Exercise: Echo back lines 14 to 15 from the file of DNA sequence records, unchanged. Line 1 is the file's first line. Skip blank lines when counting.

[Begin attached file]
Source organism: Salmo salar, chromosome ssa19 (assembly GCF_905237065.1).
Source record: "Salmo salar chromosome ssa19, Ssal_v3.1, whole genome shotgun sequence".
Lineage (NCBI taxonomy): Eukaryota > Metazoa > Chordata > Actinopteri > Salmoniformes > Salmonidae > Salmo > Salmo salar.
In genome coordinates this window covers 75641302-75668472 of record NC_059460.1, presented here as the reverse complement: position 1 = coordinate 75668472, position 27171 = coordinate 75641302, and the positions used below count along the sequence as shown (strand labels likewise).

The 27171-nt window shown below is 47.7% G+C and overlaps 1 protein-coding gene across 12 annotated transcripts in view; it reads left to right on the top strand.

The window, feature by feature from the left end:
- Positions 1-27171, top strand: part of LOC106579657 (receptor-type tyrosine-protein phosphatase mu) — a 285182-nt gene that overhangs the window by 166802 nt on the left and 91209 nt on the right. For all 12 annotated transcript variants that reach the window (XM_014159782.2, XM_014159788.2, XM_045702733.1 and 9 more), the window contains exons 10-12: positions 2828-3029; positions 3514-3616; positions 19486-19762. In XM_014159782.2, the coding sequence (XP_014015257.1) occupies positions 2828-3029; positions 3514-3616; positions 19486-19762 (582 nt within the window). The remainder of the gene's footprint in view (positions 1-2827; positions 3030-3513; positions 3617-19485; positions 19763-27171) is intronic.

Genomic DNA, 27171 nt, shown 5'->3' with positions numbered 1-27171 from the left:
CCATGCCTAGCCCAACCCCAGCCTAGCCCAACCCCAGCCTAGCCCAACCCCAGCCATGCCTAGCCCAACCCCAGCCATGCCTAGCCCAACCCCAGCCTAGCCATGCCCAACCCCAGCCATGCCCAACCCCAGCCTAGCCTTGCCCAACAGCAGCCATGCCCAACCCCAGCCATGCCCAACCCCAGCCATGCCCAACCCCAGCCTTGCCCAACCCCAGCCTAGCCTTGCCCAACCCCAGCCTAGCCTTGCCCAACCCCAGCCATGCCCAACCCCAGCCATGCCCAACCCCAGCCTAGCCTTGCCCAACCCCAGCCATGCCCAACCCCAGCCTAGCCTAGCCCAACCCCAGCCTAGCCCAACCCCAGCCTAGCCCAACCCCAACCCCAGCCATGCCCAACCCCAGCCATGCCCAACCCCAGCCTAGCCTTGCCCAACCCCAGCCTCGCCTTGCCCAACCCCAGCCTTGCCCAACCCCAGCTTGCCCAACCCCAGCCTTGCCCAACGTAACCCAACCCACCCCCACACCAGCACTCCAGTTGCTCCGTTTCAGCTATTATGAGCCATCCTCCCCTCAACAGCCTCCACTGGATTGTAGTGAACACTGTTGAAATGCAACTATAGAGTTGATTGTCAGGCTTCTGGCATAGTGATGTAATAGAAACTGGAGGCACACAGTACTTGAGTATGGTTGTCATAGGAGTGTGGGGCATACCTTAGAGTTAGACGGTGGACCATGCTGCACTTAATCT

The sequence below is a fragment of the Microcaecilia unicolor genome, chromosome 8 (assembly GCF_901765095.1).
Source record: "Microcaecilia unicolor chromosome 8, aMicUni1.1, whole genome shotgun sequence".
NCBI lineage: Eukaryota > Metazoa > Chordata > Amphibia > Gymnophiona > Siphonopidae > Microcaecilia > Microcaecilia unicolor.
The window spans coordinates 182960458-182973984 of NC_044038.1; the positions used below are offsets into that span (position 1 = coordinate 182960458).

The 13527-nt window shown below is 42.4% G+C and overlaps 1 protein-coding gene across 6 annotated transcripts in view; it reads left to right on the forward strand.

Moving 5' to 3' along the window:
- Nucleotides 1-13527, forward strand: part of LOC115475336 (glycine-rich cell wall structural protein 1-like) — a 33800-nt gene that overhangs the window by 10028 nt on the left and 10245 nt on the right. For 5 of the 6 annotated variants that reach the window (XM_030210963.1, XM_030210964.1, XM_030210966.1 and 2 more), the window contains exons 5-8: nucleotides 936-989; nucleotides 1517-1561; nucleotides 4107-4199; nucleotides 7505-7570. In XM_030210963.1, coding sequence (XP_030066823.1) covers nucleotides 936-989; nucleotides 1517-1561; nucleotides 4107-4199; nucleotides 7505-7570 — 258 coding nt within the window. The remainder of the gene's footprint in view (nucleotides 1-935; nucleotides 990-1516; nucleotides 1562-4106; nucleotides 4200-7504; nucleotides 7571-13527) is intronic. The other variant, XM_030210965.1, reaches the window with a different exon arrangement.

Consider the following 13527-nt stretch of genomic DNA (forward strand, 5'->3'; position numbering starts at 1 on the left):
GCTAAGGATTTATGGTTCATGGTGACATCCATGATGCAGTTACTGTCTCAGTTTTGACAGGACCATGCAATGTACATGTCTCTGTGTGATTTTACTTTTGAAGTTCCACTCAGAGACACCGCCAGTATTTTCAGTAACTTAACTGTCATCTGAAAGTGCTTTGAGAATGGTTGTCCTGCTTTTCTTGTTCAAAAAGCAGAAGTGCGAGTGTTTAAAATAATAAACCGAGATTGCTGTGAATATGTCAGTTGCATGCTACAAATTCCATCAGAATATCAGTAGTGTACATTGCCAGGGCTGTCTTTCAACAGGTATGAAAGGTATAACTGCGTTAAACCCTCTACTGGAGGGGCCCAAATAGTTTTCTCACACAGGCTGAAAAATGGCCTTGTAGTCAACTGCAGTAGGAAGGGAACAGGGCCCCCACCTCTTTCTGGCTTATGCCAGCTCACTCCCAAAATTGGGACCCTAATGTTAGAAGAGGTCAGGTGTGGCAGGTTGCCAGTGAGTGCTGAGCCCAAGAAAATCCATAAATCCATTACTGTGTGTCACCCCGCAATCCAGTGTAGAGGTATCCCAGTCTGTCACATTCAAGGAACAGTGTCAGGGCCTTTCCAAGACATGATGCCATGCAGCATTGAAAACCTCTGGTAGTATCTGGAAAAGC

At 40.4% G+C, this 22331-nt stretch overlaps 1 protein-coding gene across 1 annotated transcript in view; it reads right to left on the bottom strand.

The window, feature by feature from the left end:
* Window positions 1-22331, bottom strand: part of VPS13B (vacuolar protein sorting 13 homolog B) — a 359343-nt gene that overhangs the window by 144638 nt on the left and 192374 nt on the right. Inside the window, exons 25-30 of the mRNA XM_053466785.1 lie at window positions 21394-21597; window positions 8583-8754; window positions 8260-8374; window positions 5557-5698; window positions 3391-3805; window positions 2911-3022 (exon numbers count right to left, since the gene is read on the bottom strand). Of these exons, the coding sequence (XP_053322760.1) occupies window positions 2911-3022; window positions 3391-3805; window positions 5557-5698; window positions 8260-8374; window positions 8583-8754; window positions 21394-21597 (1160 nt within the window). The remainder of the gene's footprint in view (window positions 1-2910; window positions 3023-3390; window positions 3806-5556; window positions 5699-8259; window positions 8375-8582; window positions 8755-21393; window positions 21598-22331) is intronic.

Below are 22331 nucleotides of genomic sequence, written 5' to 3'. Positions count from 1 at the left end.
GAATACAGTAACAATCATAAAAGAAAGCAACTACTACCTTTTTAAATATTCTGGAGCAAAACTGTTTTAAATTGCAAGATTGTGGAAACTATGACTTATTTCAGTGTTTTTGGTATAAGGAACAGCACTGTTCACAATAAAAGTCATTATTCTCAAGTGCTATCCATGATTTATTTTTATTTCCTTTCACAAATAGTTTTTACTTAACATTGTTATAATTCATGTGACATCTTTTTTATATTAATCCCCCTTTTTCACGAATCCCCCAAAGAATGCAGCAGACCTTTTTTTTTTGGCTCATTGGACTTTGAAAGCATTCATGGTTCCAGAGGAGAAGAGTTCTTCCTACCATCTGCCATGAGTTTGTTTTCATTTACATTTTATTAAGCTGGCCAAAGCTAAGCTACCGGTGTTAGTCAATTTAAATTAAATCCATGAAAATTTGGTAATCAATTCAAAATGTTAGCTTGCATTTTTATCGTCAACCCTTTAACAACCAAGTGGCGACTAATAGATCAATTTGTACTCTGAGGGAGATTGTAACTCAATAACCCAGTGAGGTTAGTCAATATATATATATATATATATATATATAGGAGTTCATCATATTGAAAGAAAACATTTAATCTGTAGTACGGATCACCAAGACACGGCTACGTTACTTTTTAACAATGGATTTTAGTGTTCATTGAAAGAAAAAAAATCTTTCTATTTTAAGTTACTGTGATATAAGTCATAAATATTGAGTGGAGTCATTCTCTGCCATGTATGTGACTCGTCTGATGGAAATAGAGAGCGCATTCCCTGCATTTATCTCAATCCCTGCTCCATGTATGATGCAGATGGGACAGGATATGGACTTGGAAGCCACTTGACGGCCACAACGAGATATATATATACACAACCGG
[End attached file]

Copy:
The 13527-nt window shown below is 42.4% G+C and overlaps 1 protein-coding gene across 6 annotated transcripts in view; it reads left to right on the forward strand.

Moving 5' to 3' along the window: